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SC Seeks Attorney General's response on plea challenging constitutional validity of Sec. 124-A, IPC which penalises sedition; Hearing to take place on July 27, 2021

SC Seeks Attorney General's response on plea challenging constitutional validity of Sec. 124-A, IPC which penalises sedition; Hearing to take place on July 27, 2021

On Monday(12/07/2021), the Supreme Court deferred the hearing on a petition challenging the constitutional validity of section 124-A of the Indian Penal Code (IPC) 1860, which penalises the crime of “sedition,” to July 27, 2021.

A bench of the top court, headed by Justice Uday Umesh Lalit, adjourned the matter after it was informed that Attorney General (AG) KK Venugopal and Solicitor General (SG) Tushar Mehta will need more time to file replies in the issue. 

During the last hearing in the matter on May 1, the apex court had issued notice to the Union of India (UOI) and sought its detailed response by July 12 to take a decision on examining the constitutional validity of section 124-A of the IPC 1860.

The main writ petition, filed through advocate Tanima Kishore and drawn by advocate Siddharth Seem on behalf of the petitioner journalists Kishorechandra Wangkhemcha and Kanhaiya Lal Shukla, argues the impugned section clearly infringes the fundamental right under Article 19(1)(a) of the Constitution of India which guarantees that "all citizens shall have the right to freedom of speech and expression".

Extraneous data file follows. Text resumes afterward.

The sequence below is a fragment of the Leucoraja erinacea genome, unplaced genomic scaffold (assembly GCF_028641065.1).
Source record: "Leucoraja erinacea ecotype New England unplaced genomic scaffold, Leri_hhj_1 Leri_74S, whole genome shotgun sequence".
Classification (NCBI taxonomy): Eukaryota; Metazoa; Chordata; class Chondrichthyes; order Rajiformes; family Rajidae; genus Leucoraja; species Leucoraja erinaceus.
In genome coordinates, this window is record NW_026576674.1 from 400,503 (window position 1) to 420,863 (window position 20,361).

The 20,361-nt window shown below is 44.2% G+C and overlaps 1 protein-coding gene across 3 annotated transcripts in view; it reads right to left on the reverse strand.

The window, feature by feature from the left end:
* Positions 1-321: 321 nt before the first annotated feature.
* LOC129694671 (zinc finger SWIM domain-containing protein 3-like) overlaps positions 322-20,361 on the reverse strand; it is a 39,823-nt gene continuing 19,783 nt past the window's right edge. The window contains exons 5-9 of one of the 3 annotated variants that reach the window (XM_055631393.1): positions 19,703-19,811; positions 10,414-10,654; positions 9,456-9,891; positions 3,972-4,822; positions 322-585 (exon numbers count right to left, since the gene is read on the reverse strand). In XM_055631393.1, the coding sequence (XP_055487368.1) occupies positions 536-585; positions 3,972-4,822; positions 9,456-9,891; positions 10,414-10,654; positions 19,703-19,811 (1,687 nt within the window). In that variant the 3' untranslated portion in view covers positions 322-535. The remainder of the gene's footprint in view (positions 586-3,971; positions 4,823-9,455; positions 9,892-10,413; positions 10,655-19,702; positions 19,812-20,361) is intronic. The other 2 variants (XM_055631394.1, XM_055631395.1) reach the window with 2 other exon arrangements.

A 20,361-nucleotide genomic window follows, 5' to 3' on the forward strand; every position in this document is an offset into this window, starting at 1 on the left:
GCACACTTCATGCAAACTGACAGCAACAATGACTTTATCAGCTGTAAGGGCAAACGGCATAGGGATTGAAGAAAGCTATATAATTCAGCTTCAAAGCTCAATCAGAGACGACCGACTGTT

"The restriction imposed by the section is an unreasonable one, and therefore does not constitute a permissible restriction in terms of Article 19(2) of the Constitution. Hence this petition is filed to humbly pray that Section 124-A be declared unconstitutional and void by this Hon'ble Court and be struck out of the Indian Penal Code," said the plea.

The petitioners said the vagueness of Section 124-A exerts an unacceptable chilling effect on the democratic freedoms of individuals, who can't enjoy their legitimate democratic rights and freedom, against the backdrop of fear of life imprisonment.

Citing the top court decision upholding the validity of the law in 1962 in the case of Kedar Nath Singh v. State of Bihar, the plea argued that the court may have been correct in its finding nearly sixty years ago, but the law, which is obsolete in contemporary scenario, no longer passes constitutional muster today.

The petitioners claimed that they have been raising questions against their respective state governments and central government, and have been charged with sedition under Section 124A of IPC in various FIRs for comments and cartoons shared by them on social networking website Facebook.

"As outspoken and responsible journalists, they (petitioners) have been raising questions against their respective state governments as well as the Central government. They have been charged with sedition under Section 124A of IPC in various FIRs for comments and cartoons shared by them on the social networking website Facebook," added the plea.

The plea contended that the top court in Kedar Nath's case did not go far enough in reading down the section. "Retaining 'intention' and 'tendency' as basis for criminal liability means that these inherently subjective terms can be used (and abused) to penalise those who have not caused any violence or public disorder," it submitted.

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